Behind the scenes of Toronto Frosh 2014 with the A$AP Mob [Review/Photos]
Editor’s note: HipHopCanada’s own Ajani Charles was on hand for this year’s Toronto Frosh Festival with the A$AP Mob including A$AP Rocky, A$AP Ferg, Twelvy and the rest of the crew. Check out the full review and photos after the jump link below.
Toronto, ON – This past Sunday night, Toronto’s first year college and university scene was set ablaze by Toronto Frosh Festival 2014 at the Molson Amphitheatre.
After acquiring my media pass and upon entering the Amphitheatre grounds, one of Live Nation’s reps navigated me through the packed labyrinth of wild youth enveloped by glow sticks, lasers, balloons and earthquake-like bass.
The festival grounds were so saturated with teenage bodies, I found it difficult to keep up with the Live Nation rep (and my associates) and I was relieved to arrive at the backstage area, wherein there was profoundly fewer people, comfortable seating, snacks and drinks.
The Toronto Frosh Festival and Live Nation team definitely took care of me and after indulging in some Chipotle, I proceeded to make my way on stage to take in a dirty EDM and Trap music set by Los Angele’s own DJ Carnage.
Soon after, I was told that A$AP Mob would be arriving shortly and after about an hour-long wait, a stream of black SUVs entered the backstage area. I knew that the caravan housed A$AP Rocky, A$AP Ferg, A$AP Twelvy and the rest of the Harlem super group and even though I had briefly met Rocky about a year ago, I was interested in having a chat with the Mob and I was excited to take some dope pictures of them.
Since A$AP Rocky’s rise to prominence in 2011 (as a result of the hit record “Peso”), the rest of the Mob has ran with the platform and audience created by Rocky, A$AP Yams and their management, releasing an onslaught of gritty, New York hip-hop and Trap music projects that have appealed to hip-hop purists, the pop culture masses and the fashionable elite.
A$AP Mob’s emphasis on being fashionable, jiggy and street was more than apparent to me, after they settled into the backstage greenroom and as I found myself chatting with A$AP Ferg while observing his multi-coloured, BBC Ice Cream-like sneakers.
Soon after our chat, I did a short photo shoot with Ferg in the green room and proceeded to head into the media pit to capture the Mob’s electrifying performance.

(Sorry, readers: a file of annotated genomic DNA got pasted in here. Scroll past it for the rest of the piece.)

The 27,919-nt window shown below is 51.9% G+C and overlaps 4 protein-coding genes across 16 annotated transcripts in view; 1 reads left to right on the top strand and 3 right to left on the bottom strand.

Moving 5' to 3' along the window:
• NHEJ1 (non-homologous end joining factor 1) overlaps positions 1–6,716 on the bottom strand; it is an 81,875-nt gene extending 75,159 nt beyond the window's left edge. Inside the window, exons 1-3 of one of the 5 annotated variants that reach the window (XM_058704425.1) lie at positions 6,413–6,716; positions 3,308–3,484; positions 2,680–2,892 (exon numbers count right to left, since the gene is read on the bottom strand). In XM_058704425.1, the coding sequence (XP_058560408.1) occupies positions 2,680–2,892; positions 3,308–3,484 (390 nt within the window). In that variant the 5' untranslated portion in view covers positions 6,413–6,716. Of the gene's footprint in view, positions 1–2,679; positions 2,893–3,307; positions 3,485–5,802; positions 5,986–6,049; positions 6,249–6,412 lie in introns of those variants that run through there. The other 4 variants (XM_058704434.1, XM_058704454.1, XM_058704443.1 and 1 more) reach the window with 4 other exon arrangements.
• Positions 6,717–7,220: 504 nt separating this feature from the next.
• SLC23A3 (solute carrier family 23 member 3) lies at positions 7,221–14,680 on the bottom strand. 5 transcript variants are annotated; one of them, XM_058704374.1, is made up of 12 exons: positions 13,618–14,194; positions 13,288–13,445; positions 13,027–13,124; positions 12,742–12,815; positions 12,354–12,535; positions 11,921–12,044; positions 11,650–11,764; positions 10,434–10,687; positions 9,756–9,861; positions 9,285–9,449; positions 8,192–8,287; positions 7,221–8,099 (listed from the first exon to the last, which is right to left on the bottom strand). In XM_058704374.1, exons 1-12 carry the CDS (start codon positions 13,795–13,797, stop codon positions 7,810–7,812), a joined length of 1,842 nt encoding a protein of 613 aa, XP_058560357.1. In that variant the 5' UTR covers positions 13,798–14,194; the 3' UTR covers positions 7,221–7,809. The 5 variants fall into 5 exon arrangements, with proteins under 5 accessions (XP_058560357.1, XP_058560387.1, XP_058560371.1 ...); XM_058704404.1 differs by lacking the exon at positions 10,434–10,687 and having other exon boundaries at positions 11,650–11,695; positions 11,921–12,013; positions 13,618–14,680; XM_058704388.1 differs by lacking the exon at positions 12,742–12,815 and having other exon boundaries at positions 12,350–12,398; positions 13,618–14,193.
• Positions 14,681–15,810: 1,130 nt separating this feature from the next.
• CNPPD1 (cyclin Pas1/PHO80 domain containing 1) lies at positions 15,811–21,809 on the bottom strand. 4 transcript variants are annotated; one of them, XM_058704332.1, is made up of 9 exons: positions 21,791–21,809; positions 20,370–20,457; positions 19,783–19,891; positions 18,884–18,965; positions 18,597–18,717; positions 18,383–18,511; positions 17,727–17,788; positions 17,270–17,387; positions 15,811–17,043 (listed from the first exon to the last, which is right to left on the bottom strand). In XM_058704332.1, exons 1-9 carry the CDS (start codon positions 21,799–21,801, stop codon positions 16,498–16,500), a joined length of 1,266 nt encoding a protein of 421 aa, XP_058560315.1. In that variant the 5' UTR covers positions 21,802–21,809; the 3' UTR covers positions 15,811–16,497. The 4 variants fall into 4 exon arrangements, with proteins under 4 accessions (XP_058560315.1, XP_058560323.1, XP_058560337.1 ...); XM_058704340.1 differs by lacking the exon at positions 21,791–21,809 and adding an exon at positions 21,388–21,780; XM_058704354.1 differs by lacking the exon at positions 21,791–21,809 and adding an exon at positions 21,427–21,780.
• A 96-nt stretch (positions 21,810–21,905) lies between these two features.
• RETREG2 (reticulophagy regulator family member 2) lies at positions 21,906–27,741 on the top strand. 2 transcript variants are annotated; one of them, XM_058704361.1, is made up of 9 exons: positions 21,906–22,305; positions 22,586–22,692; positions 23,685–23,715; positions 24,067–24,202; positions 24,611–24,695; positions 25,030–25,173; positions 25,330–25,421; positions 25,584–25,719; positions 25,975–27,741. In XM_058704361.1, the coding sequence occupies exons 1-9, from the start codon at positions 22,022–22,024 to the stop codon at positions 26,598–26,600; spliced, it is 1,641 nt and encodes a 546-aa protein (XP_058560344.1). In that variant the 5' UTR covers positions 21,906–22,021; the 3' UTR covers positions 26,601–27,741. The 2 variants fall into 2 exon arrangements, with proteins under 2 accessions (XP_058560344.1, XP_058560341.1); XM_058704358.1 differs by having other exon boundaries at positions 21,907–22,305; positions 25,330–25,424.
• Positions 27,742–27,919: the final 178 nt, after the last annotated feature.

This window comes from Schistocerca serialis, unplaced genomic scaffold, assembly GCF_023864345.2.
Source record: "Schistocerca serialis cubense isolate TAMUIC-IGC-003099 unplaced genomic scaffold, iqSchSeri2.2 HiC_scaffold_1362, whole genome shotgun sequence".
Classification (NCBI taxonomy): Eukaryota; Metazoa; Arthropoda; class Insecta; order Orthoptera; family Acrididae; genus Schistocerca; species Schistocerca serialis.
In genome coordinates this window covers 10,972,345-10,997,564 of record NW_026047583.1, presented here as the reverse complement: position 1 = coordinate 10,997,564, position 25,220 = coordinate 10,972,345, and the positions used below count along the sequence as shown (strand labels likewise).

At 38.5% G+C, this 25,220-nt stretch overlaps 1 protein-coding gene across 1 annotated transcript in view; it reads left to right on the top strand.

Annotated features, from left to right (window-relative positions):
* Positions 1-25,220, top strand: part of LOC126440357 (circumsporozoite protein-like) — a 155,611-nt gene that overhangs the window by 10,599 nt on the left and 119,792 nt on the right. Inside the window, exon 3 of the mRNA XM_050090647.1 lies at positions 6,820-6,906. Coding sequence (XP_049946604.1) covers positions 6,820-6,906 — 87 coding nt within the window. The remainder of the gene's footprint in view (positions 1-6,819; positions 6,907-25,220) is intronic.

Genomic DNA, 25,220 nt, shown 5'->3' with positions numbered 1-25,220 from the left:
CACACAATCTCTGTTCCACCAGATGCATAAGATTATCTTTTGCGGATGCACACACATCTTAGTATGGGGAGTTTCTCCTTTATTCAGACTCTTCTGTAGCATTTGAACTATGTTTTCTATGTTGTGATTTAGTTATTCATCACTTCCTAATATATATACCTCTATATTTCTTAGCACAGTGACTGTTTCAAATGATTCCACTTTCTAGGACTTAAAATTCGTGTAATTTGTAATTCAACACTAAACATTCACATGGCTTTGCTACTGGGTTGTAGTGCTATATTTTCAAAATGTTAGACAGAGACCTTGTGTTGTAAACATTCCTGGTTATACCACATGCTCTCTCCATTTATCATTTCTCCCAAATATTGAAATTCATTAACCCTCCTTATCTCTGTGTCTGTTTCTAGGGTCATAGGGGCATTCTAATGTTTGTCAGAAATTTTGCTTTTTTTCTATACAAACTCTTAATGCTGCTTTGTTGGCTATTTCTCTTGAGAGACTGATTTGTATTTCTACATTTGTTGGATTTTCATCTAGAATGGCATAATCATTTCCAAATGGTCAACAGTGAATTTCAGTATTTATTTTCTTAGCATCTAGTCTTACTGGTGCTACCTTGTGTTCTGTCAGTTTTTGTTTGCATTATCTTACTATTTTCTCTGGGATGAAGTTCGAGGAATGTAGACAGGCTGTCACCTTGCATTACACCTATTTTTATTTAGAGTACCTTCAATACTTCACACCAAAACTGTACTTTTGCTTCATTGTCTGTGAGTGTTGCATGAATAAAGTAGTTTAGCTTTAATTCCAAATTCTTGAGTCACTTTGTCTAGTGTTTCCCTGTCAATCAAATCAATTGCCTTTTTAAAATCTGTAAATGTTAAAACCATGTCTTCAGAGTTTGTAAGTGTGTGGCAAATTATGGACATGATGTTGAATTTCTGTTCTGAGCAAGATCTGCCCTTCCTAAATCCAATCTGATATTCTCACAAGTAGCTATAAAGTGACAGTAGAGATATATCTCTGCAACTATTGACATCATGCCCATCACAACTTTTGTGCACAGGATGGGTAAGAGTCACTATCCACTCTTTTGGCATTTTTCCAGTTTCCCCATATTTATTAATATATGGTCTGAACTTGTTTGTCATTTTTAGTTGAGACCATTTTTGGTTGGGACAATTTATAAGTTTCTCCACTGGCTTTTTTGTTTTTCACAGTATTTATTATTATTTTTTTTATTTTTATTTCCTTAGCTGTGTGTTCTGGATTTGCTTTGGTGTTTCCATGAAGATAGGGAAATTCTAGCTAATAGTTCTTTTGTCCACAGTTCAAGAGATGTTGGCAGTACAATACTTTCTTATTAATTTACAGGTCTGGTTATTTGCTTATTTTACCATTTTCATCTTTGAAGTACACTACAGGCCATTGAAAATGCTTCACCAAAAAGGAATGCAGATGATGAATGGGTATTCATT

After I witnessed Ferg bring a quarter of his audience on stage with him at the North By Northeast Festival (this past spring), I was excited to see what he, Rocky, Twelvy and the rest of the crew would bring to Frosh Festival.
Within minutes, it became obvious that they would not disappoint, beginning their set with some of A$AP Rocky’s greatest hits and eventually going through the Mob’s entire catalogue of hits, with electrifying crowd control. Their riot-inducing show involved Twelvy jumping into the first row, as well as A$AP Ferg causing Toronto’s frosh to go ballistic by performing “Shabba Ranks” with a seemingly endless supply of energy and confidence. At this point, I was onstage and the energy from the crowd was practically spilling onto the platform’s surface.
What’s more, one of the best parts of the concert was towards the end, wherein they began to pay tribute to the late, great Ol’ Dirty Bastard and to the entire Wu-Tang Clan by covering some of their iconic records.
They definitely did not let one of hip-hop’s greatest acts down while solidifying the fact that A$AP Mob is not only a group of great MCs, but also avid and attentive students of New York street life, as well as hip-hop culture and music in general.
After they wrapped up their performance, the Mob went into the green room to have an important post-concert meeting, while I waited outside with some of my associates.
An hour later, their two oversized bouncers called me into the green room, which was filled with the pungent smell of weed, a number of champagne bottles and a few groupies.
I immediately began showing Twelvy some of my photographs of him from the concert and started a video interview with Ferg about twenty minutes later.
My interview with Ferg will be released in the coming weeks (through HipHopCanada and through the “Knowledge of Self” documentary) and overall, Toronto Frosh 2014 and the A$AP Mob concert was a huge success, an amazing experience and a great Toronto hip-hop moment.
I have met, have worked with and have photographed countless musicians, ranging from icons to up and coming artists and the Mob are definitely some of the coolest, most humble and down to earth musicians that I have encountered throughout the course of my journey.
They are hardworking; creative professionals that definitely deserve to be in the musical lane that they are currently in and I foresee great things for the group in the future, not only in terms of music and live performances, but also in terms of fashion and the other aspects of their branding.
Written by Ajani Charles for HipHopCanada
Photography by Ajani Charles for HipHopCanada
Photography by Ajani Charles
Coming Soon: Exclusive Interview with Ajani Charles & A$AP Ferg
Twitter: @ASAPMOB | @AjaniPhoto